Carley Campbell ’16

Carley Campbell ’16 is in the habit of aiming high in all she does, regardless of breaking with convention. From creating an individualized college major to joining the historically male-dominated U.S. Air Force, Campbell has taken risks to reach her goals.

Campbell came to college with a passion for government and foreign affairs, but the traditional academic majors weren’t an exact fit for the future she imagined.

Carley Campbell“The idea of graduating and moving into a typical 9 to 5 desk job was my personal nightmare and, quite frankly, still is. I wanted a career that would challenge me,” Campbell said.

Guided by her interests and aspirations, Campbell collaborated with associate professors of political science Allison Fetter-Harrott, Ph.D., J.D., and Randall Smith, Ph.D., to develop an individualized major in global security and international relations.

“They really went above and beyond to help me find internships and build the major I wanted; they made a lasting impact on me,” Campbell said. “My Franklin College Model U.N. experience also played a huge factor in my career decision-making.”

The Air Force, with its mission “to fly, fight and win in air, space and cyberspace” has presented Campbell with the career challenges she hoped, and then some. Like all recruits, Campbell went through eight weeks of Basic Military Training to build up physical and mental skills.

“I will admit, it blindsided me to look around the room and see that I was maybe one of two women in a room full of airmen, but that feeling subsided over time. In my experience, everyone looked out for each other and worked as a team.”

According to a May 2020 Brookings Institution report, across the four major U.S. Department of Defense services, women represent only one of every six Americans in uniform, and about 19% of the Air Force. In 2020, the Air Force appointed a woman for the first time to the senior enlisted role of Chief Master Sergeant, with JoAnne S. Bass making history.

Campbell also made military news last year. She was specially selected for Airman Leadership School and earned the coveted John Levitow Award. Recipients must rank in the top 1% of their class and excel in communication and collaboration throughout the 24-day program.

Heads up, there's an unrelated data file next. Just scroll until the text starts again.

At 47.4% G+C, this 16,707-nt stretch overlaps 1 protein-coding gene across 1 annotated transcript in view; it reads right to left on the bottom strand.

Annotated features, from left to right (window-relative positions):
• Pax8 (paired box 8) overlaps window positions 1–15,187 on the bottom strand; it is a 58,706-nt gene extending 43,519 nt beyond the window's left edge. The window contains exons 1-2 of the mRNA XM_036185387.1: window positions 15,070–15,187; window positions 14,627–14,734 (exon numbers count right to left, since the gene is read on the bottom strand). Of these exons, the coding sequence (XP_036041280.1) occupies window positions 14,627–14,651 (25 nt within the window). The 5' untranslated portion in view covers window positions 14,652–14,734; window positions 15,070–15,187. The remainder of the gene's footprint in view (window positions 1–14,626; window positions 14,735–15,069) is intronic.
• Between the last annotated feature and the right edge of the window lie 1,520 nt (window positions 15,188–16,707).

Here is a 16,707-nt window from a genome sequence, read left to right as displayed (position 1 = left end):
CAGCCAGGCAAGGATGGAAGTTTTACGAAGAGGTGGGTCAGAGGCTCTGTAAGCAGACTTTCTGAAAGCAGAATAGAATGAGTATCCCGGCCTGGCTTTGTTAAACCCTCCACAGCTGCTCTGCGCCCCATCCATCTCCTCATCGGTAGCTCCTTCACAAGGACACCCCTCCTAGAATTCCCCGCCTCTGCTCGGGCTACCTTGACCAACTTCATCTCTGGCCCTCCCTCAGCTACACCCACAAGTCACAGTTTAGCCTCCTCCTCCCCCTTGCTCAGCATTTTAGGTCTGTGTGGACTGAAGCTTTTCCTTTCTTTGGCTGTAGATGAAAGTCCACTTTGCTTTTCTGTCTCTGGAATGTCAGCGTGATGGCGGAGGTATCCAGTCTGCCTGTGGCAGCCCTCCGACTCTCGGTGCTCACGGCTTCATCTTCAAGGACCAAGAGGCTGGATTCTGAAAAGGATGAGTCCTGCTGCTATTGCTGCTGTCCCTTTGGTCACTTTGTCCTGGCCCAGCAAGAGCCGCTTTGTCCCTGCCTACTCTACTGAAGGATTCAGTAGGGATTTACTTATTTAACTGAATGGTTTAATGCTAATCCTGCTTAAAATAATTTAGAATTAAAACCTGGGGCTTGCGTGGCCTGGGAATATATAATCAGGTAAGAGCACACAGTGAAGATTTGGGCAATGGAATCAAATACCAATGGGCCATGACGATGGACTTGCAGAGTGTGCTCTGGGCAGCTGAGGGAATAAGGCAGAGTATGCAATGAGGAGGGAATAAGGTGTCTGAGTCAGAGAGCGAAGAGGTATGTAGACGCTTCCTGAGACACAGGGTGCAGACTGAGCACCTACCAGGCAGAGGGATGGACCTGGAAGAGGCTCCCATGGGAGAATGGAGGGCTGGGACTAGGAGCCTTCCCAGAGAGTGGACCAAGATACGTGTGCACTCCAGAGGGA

“It’s an honor to be making these steps for those before us, and all of those who will follow us in the future,” Campbell said.

Recently, Campbell graduated from the Defense Language Institute Foreign Language Center (DLIFLC) in California. The center trains specially selected military personnel to become linguists, regionally-focused consultants with war-fighting competencies as well as cross-cultural language and communication skills critical to U.S. efforts in multinational environments. The DLIFLC assigns the language that must be learned. Campbell received Russian.

“I was quite nervous having to learn it in about 18 months. The grammar for Russian is particularly intense, and becoming fluent that quickly was an experience,” she said.

Next on Campbell’s horizon is a transition to the Air Force Reserves, which will allow her to stay in the military and join the workforce; a return to active duty also remains on the table. For now, she lives on the Fort Meade military base in Maryland with her spouse, Colby Martin. They met at the DLIFLC. She also is launching an online graphic design business and drafting a novel.


By Alexa Shrake ’23, Franklin College Pulliam Fellow in the Office of Communications